garding its pharmacology, and in part to a disinclination on the part of the average practitioner of medicine to depart from old and well-beaten lines."—Winfield S. Hall, M. D., Professor of Physiology, Northwestern University Medical School, Chicago.
"In its relation to the human system, alcohol is never constructive and always destructive."—Prof. Frank Woodbury, M. D., Philadelphia, Pa.
"The clinicians who decide for the deleterious action of alcohol in infectious conditions have what evidence of an experimental nature we possess at the present time to support their impressions. The advocates of the continuous use of the drug have this evidence against them." Henry F. Hewes, M. D., Harvard Medical School, Boston, Mass.
"I am very glad that you are undertaking so important a work as this in connection with the terrible problem of alcoholism. Physicians need awakening in this matter; they need reform. The evil results of alcohol are unfortunately brought to my notice each day of my life as I pursue my vocation and my public duties as Health Officer, and a reform in prescribing so as to eliminate alcohol would undoubtedly have far-reaching beneficent effects."—Edward Von Adelung, M. D., Health Officer, Oakland, Cal.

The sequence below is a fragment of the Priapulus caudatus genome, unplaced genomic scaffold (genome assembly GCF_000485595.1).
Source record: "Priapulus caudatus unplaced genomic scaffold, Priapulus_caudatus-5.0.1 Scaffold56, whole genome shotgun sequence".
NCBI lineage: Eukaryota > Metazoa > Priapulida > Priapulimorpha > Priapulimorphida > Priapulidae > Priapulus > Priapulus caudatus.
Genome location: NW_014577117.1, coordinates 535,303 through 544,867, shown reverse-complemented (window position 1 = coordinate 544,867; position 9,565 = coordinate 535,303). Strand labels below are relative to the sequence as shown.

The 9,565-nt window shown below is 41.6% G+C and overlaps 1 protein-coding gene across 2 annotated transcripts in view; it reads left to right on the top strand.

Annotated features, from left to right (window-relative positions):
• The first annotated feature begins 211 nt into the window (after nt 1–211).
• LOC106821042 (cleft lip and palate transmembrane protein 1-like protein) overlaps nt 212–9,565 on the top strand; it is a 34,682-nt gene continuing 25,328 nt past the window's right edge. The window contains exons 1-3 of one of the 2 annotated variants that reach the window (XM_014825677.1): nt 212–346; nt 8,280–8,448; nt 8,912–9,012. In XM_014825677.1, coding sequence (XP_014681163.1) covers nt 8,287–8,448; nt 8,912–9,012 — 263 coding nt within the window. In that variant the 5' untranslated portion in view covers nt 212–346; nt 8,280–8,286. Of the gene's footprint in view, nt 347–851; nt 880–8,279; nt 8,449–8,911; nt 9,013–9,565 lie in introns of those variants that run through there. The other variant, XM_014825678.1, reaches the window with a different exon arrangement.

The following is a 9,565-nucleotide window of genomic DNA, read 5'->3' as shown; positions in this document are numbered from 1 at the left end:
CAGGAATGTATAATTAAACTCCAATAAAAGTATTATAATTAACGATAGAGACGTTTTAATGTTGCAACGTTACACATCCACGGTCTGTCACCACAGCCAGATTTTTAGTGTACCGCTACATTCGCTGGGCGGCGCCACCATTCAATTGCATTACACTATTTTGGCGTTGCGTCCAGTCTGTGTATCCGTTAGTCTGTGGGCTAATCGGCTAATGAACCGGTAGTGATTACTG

"I am forwarding you a report of 303 cases of typhoid fever treated without alcohol, and my reasons for not using it. I believe the results will not suffer by comparison with those obtained in other hospitals where alcohol is used. Wishing you lasting success in your war upon the greatest evil of the times."—J. H. Landis, M. D., Cincinnati, O.
"Only precise evidence that it (alcohol) is able to protect albumen from destruction can warrant its employment and establish its value as a food in the sick diet. And this evidence which is of determinative importance must be looked upon as having failed, according to the recent investigations of Stammreich and Miura (who both worked under von Noorden's direction), as well as by Schmidt, Schöneseiffen and Roseman. The uniform result of all these experiments,